As the antithesis of the baseball traditionalist, I'm hardly the type to pound my fist on the table and bemoan a winning effort just because it wasn't conducted with the upmost class. Despite being professional in nature, athletes who make it to the highest level of their respective sport do so by way of a competitive fire that blazes hotter than any of us beer league bums could ever possibly stomach without getting heartburn. For that reason, I try to empathize with those whose emotional outbursts might slightly sour a victory in the eyes of those whose ass calls a sizable stick home.
That said, there's a difference between showing a lack of class and being a total ass, and all it takes is one cringeworthy peak at a scoreboard that was hanging more lopsided than the work of an alcoholic interior decorator to know which best describes Shawn Kelley's mitt spike. Considering everything competitive about a complete joke of a game had already run it's embarrassing course by the end of the first inning that would have filled the most sought after of Super Bowl boxes, there was nothing remotely close to a legitimate reason to throw both his glove and a tantrum while still up by nearly three touchdowns.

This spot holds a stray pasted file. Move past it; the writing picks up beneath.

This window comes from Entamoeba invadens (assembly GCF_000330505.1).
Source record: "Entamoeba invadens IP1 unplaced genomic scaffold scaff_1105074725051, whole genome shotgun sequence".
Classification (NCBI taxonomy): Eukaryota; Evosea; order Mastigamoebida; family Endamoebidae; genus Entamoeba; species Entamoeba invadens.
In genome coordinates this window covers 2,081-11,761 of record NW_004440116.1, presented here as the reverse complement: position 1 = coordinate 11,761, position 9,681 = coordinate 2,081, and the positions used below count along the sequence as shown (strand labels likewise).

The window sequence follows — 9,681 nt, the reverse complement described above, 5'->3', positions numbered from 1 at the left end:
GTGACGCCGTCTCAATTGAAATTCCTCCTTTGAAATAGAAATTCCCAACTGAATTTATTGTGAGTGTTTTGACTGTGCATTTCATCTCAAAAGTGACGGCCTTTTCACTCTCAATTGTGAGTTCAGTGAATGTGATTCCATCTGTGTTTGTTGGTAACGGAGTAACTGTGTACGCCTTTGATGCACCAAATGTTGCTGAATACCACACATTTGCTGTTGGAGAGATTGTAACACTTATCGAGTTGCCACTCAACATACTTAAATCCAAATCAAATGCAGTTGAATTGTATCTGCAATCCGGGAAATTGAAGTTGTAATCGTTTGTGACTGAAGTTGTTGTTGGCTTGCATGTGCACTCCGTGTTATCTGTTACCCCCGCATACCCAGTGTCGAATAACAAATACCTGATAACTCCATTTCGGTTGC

I don't care if he thought he was too good to be locked in a "who can get this crap over with faster?"-type pitcher's duel with Jose Reyes, of all people...
...or if he was annoyed the umpires for even slightly extending a game that has to be in contention for the world's biggest waste of time...
....or if he just hated giving up a long ball in that situation. There's no excuse for being that pissed off when the team your pissing on tags you with some of the most meaningless runs in the history of baseball.
The Mets, who had already taken to laughing at their own incompetence, would have had every right to charge the mound out of principle to show someone who looked like an entitled infant what frustration really feels like. To be honest, I'm kind of upset they didn't, as getting the entire team tossed as one of their own was finally rounding he bases would have been the most comically fitting ending to a game that played out like a parody of the Mets' existence.
Shawn Kelley definitely deserved his designation for assignment, and here's to hoping that assignment is to transcribe the following tweet on a blackboard ten thousand times...
Major League Baseball's Twitter Account Had To Pound That Delete Button After Failing Miserably In An Attempt To Meme
HA! Get it?!? Because they are both Asian...::waits out prolonged silence::...and all Asians look alike? Why aren't you laughing? Do I need to explain it again?